If we look more deeply into these questions of joy and sorrow, we shall see that the joy has very few chords; the joy would be level and dull, and no longer joyous (as is often the case with idyllic poems), except that pain pierces into it—pain with its richer and more varied harmonies, and its living passions of love, jealousy, contempt, indignation. Pain is here not for its own sake, but as a seasoner of joy; it is here to enliven the spirit, to keep it in suspense, to excite it—until kindly fortune, or chance, shall suddenly make the sun to shine again. And even when the story has a sad ending (as in all of the tales of the Third Day) the sadness is only superficial; it is relieved and softened by descriptions, dissertations, and musings, and is never so strong as to be torment, like Dante's proud suffering. In that world of Nature and love pain is a tragic apparition that flits past. It is not caused by a moral purpose, but by the ‘point of honour’, the chivalric virtue—by honour in collision with Nature and love. A case in point is the lovely story of Gerbino; and also the story of Tancredi, who is a witness to his daughter's shame, and kills the lover, and sends the lover's heart to his daughter in a golden cup; his daughter puts poison in the cup, and drinks it, and dies. The tragedy turns on the point of honour. Tancredi feels more dishonoured by his daughter's having loved a man beneath her in rank than by the fact that she has loved illicitly. But his daughter justifies her love by quoting the laws of Nature, and says that true nobility comes from worth and not from blood. When we take leave of the father weeping vainly and remorsefully over his daughter's body, we see him not as a man who has avenged his tarnished honour, but as a traitor to the laws of Nature and of love. But indeed, we pity the father and daughter equally—the high-souled father and the human and tender-hearted daughter; both are victims of the society they belong to, and neither has sinned. Our last impression is that nature and love have taken their revenge. So the tragic motive is in keeping with Boccaccio's world; and the fugitive, vanishing pain is shown most tenderly and gently, almost with compassion. Pain gives a flavour to joy, for joy would end by being insipid if pain were not there to season it. Tragedy is changed at its root. There is no longer the terror of a mysterious fate, shown in catastrophe, as with the Greeks, nor of a punishment falling on man for breaking the laws of a higher justice, as in Dante; tragedy here is the fact that the world is at the mercy of its own blind and natural forces, and the higher law in this struggle is love—whoever opposes love is in the wrong. With Dante Nature was sin: with Boccaccio Nature is law. And it is not opposed by religion or morality (of which nothing remains at all, though both are believed in theoretically, and quoted), but by society as arranged in that complex system of laws and customs called ‘honour’. But the struggle is all external; it is shown in the events that arise from these various forces brought into conflict, and is ended by the kindness or the spite of chance or fortune. And the struggle stops short at that inner conflict which leads to passion and makes character. Boccaccio has no idea of rebelling against society, and certainly is nothing of a reformer; he takes life as he finds it. And though his sympathies are entirely with the victims of love, he is not biased for that reason against the characters who are driven to cruel actions through love; they too are worthy of respect, for they are victims of love like the others. Though he glorifies Gerbino, who breaks his pledge to the King, his grandfather, rather than break the laws of love and be thought a coward, he has no word of blame for the King, who orders the death of his grandson, ‘choosing to be without a grandson rather than be thought a king wanting in honour’. In the midst of the outer conflict of events an inner calm, a sort of equilibrium, is born, an inner calm quite empty of emotion, except the degree of emotion that is necessary for varying its...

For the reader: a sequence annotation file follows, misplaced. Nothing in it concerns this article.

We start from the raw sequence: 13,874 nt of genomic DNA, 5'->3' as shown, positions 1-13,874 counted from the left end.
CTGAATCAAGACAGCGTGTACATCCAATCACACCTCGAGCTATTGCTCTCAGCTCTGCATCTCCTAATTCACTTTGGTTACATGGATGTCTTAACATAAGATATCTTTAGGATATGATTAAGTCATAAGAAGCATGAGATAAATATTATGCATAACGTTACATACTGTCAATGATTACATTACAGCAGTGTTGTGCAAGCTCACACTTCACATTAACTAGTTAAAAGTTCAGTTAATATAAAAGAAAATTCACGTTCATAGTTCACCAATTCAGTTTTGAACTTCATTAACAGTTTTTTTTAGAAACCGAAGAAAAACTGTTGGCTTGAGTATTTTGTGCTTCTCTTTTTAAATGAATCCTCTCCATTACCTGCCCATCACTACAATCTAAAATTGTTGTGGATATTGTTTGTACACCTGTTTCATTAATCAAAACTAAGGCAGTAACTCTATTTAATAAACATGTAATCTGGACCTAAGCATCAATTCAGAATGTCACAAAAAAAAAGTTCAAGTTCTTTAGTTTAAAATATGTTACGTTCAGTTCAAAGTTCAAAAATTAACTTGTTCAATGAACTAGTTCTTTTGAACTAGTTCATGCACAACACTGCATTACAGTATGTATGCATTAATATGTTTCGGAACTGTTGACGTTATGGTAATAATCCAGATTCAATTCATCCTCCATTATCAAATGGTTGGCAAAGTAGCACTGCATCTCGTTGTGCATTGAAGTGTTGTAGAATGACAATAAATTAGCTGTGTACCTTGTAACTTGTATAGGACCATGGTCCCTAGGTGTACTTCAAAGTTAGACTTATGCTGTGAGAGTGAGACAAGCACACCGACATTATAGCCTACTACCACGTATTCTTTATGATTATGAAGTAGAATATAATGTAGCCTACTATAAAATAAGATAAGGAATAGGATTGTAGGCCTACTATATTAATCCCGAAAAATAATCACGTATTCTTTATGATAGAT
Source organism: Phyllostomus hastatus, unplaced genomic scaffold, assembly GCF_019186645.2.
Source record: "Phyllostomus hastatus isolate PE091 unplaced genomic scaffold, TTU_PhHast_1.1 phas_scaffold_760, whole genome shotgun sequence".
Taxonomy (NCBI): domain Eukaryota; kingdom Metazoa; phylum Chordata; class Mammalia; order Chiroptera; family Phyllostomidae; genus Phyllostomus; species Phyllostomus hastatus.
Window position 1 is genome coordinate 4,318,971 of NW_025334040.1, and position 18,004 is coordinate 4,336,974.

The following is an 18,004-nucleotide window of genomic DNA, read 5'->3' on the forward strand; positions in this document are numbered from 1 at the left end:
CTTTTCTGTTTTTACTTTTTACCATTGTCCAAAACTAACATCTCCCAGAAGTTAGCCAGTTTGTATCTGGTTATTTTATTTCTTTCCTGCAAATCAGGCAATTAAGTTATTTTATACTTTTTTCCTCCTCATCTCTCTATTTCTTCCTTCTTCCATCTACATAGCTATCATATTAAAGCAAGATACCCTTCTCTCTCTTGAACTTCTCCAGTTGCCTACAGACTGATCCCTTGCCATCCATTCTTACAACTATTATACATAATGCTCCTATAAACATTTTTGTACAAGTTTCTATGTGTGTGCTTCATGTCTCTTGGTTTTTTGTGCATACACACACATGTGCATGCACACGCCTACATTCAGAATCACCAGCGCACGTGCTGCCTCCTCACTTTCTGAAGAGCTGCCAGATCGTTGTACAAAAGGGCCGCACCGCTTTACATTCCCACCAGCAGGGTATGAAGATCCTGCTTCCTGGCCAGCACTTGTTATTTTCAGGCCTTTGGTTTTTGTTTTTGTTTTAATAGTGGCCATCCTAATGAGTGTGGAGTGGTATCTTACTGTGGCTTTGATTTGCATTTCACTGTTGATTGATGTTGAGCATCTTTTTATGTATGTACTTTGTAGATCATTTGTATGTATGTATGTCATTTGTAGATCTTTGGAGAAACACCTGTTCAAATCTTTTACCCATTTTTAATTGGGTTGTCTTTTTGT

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SOURCE: Moravia, Alberto. “Boccaccio.” In Man as an End: A Defense of Humanism: Literary, Social, and Political Essays, translated by Bernard Wall, pp. 143-55. New York: Farrar Straus & Giroux, 1965.